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A bidding challenge - and a card play challenge!
|Hand played on||30/11/2006|
|Board number||13 Red Section|
|Submitted by||Alaric Cundy|
North has a marginal opening bid, but many players would open the hand 1♦. Holding opening values opposite an opening bid, South should be looking to steer the partnership into a game contract, but the question is - which game? 3NT,
4♠ and 5♦ are all potential contenders. As
the cards lie, there are four inescapable losers in 4♠, and 3NT looks even worse, leaving 5♦ as the only choice with possibilities of success, despite the top two trump losers.
South does better to respond 1♠ rather than jump to the 2-level. This hand is potentially very powerful and South should give partner as much freedom as possible to make whatever re-bid was originally planned, which in practice would be 2♣. Now South has another difficult bid to find. 3♠ looks tempting, but that is non-forcing, and a fourth suit forcing bid of 2♥ is better. When North raises to 3♥, South should realise that partner has a 0-4-5-4 or 1-4-4-4 shaped hand, and that message should be enough to keep the partnership out of 4♠, but possibly not out of 3NT. However, with a bit of a mis-fit, over 3♥ South should abandon any lingering thoughts of a slam and instead plump for 5♦.
At the table, against the more modest 3♦ contract, East led the ♥T, which was won in hand by Declarer. There are two potential routes to 11 tricks here after a non-trump lead - either a cross-ruff, or seek to set up Dummy's spades. The cross-ruff requires three hearts, one spade, and then four club ruffs in dummy plus two spade ruffs in hand. That gives 10 tricks. If Declarer is very careful with the timing, the lead will be in Dummy at that stage, and when a fourth spade is led West will either concede a third spade ruff or a trump promotion. However, that line of play fails as the cards lie, because East is able to trump the third heart.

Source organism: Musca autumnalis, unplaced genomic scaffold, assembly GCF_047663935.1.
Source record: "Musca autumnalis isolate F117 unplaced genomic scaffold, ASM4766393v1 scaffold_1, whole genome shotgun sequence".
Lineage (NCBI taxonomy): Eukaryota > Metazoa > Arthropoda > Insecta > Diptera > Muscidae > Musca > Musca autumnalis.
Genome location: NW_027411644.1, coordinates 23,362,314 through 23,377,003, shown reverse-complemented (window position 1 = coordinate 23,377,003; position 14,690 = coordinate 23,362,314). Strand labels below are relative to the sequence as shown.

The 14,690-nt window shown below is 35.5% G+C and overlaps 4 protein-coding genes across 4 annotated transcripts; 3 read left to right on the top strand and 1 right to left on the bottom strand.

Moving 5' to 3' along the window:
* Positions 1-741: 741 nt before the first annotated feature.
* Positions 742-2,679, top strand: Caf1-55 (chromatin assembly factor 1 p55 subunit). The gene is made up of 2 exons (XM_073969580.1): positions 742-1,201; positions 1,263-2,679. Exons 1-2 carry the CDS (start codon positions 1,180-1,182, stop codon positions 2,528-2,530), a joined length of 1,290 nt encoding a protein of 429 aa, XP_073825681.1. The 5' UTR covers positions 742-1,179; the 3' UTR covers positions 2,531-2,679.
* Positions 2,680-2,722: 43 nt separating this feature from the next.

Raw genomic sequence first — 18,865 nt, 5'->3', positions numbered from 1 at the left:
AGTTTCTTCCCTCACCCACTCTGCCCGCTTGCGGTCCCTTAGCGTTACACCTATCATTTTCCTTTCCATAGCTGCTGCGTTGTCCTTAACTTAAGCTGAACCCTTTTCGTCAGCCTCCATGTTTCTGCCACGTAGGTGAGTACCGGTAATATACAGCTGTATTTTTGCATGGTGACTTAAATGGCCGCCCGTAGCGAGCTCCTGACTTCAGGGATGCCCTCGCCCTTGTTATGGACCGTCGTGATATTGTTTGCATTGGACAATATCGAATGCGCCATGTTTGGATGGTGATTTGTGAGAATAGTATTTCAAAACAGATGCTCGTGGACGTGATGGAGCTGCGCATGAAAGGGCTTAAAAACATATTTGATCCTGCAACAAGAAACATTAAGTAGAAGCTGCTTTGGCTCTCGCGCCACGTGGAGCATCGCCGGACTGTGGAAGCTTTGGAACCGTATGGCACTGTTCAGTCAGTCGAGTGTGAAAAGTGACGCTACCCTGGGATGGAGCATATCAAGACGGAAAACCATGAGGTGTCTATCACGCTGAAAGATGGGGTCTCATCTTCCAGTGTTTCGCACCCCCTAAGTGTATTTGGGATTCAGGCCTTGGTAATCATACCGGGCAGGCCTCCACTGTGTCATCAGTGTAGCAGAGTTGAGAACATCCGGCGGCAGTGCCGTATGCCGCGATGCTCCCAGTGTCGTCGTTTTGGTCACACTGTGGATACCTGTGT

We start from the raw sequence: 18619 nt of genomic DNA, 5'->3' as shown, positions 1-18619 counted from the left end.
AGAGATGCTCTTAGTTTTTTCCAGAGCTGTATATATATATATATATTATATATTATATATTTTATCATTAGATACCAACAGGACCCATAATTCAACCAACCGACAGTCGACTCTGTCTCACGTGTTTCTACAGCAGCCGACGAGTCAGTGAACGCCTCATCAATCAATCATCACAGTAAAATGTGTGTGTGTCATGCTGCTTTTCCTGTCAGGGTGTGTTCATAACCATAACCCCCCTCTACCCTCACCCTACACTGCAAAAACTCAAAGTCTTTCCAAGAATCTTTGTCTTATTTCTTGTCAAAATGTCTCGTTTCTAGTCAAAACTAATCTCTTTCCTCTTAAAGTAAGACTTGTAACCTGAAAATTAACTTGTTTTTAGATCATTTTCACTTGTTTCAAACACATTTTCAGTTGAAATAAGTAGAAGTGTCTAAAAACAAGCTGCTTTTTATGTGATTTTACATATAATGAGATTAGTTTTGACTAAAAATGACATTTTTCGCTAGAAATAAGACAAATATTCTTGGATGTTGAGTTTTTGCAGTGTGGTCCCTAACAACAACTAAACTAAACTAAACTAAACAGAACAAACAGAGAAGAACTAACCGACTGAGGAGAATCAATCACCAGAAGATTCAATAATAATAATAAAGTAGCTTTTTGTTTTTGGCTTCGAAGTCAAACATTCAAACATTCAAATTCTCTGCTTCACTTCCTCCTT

In practice Declarer led the Jack of trumps at trick 2 to West's Ace, and West continued hearts, again won in hand. Declarer played a trump towards Dummy and East won with the King. At this point East does best to lead the third trump, but in practice he helped Declarer to find the winning line by switching to spades. Now it was easy for Declarer to set up the spades and claim 11 tricks. Even without that defensive lapse, Declarer can still get home. Win East's trump return in dummy and play Ace and another spade, ruffing in hand. Cross to the Ace of hearts and ruff another spade. When the King comes down, Declarer re-enters Dummy via a club ruff, and Dummy is high.
West has a chance to make things awkward for Declarer by switching to a club when in with the Ace of trumps. That play takes a crucial entry to Dummy out too early, but Declarer can still get home by falling back on the ruffing finesse in spades.
In practice, 3♦+2 scored a 'second top' for NS, because at most other tables Declarers failed either in 3NT or 4♠ or made a spade part-score.